Negotiations to reform the labour market bargaining system broke down after more than one year of work. The trade unions say the reason for this was the employers’ determination to focus solely on the issue of raising fines imposed for illegal strikes in spite of the many other issues on the table.
The national pact for employment and growth in September 2013 included a decision to set up a working group to assess the effectiveness and need for reform of the current bargaining system. Negotiations were held between trade union confederations and employers’ organisations.
”The review shall focus particularly on the binding character of collective agreements, on compliance with such agreements, and on the sanctions incurred by various parties for breach of agreement. An assessment shall also be made of ways of improving the conciliation system and dispute resolution procedure, and of implementing wage increases in industries that are not covered by an agreement”, the agreement declares.
In other words, on the negotiation table were issues like negotiations concerning avoidance of illegal strikes, the status of shop stewards and underpaying.
Illegal strikes can be defined as strikes, which occur while a collective agreement is in force. These are typically spontaneous walkouts from the work place due to announcements of staff cutbacks, or perceived attacks by employers against workers or shop stewards’ rights.
The Confederation of Finnish Industries EK came out strongly in favour of increasing the fines imposed for such strikes. At the moment the maximum fine a trade union has to pay for an illegal strike is 30 000 euro. EK would like to see a six-fold in this, bringing it up to 180 000 euro.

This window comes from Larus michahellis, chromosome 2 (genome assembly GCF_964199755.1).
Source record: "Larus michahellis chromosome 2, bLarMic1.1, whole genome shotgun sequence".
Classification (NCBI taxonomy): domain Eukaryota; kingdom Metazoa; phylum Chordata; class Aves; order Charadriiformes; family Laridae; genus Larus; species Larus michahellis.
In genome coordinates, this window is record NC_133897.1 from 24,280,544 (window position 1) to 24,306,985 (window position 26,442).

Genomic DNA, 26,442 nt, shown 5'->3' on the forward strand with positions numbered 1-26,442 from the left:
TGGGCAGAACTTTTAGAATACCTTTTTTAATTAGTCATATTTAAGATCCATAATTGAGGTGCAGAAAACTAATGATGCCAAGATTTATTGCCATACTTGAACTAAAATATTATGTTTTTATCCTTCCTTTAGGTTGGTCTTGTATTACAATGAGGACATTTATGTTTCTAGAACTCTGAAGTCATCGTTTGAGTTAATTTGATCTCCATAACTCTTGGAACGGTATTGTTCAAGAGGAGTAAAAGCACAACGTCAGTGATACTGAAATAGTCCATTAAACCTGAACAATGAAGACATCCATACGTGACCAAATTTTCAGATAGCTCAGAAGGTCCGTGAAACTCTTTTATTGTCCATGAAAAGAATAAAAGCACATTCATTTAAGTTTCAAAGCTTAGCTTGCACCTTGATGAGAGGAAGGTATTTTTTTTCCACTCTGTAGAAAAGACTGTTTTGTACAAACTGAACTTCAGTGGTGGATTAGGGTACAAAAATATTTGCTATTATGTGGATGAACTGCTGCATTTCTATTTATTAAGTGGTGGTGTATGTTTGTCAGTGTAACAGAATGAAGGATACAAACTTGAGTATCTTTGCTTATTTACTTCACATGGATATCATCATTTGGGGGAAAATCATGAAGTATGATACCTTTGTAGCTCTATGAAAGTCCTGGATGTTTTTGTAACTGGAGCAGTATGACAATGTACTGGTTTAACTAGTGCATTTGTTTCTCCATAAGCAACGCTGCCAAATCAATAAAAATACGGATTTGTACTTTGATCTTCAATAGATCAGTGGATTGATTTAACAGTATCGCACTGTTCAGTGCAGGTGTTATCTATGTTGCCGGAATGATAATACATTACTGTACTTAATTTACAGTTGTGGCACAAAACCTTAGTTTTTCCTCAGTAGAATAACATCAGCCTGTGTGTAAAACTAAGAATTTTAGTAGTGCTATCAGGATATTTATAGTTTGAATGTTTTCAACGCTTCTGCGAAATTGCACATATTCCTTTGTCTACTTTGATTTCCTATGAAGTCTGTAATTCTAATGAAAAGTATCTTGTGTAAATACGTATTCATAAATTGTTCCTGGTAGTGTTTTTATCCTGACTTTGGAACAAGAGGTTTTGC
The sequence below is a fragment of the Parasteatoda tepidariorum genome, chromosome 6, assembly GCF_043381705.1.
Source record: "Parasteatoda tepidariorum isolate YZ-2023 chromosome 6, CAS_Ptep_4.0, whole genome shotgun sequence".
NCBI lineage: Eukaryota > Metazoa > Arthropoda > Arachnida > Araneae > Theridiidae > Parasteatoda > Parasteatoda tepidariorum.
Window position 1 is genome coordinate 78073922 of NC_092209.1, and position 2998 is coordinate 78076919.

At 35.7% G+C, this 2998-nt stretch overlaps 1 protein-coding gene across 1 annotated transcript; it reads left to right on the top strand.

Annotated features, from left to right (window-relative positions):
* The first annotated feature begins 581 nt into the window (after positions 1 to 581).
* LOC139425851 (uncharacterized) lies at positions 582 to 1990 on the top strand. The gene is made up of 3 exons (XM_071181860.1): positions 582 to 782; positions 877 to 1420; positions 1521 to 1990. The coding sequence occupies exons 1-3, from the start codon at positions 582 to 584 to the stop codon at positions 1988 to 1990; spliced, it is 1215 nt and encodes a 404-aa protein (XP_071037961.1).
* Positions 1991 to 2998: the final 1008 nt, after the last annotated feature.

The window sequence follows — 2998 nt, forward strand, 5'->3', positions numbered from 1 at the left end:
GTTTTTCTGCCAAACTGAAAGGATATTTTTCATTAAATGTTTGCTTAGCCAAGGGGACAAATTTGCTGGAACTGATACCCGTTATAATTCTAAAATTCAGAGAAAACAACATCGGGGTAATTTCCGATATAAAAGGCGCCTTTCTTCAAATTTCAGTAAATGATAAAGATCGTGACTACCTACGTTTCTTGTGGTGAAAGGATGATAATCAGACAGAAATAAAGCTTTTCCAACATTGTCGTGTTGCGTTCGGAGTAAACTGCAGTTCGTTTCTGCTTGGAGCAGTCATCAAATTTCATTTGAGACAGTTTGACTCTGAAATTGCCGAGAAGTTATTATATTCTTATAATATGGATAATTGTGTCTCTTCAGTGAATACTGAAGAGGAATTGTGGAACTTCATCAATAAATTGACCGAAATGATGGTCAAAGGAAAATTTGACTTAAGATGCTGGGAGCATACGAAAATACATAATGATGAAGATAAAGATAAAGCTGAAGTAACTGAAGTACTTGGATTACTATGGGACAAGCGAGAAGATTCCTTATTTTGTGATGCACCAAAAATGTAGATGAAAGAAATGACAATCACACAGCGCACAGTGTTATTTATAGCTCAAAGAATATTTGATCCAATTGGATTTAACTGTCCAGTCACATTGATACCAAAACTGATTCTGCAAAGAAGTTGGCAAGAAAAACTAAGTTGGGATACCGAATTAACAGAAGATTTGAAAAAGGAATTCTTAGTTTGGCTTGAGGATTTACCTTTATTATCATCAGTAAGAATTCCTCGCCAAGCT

Employers had only one thing in mind
SAK, the Central Organization of Finnish Trade Unions viewed the goals of the employers as unrealistic.
“Underpaying, the position of shop stewards, spontaneous demonstrations when faced with personnel cutbacks and developing the negotiation process are all important for the average working person and we offered several solutions towards this end”, the SAK board says.
It was a disappointment for SAK that the employers did not use the opportunity to reform the system to the benefit of everybody but instead put forward totally unrealistic goals.
“The employees have been the active side in these negotiations”, SAK chairperson Lauri Lyly says. “The employers have had only one issue on the table – the amount that should be imposed for strike fines.”
The executive board of the Finnish Confederation of Professionals STTK expressed a similar opinion. It said the negotiations ended due to the employers’ lack of realism.
“Wage and salary earners negotiated with the aim of building a genuine development of the bargaining system. Of utmost importance is the need to promote mutual trust at the local level between employees and employers. Disturbances can be minimised by influencing the reasons behind industrial actions well in advance”, STTK says.
Akava, the Confederation of Unions for Professional and Managerial Staff in Finland was also disappointed. “Wage and salary earners were ready to make compromises, but the employers were not even willing to discuss ways to diminish their own illegal actions”, says Akava chairperson Sture Fjäder.
The trade union confederations were ready to agree to a slight increase in strike fines if the employers had been flexible in some areas employees deem important.
The employers’ confederation EK said the reason behind the end to negotiations was that EK and the trade union confederations did not share a common view on how serious the situation of the Finnish economy is.
Helsinki (19.02.2015 – Heikki Jokinen)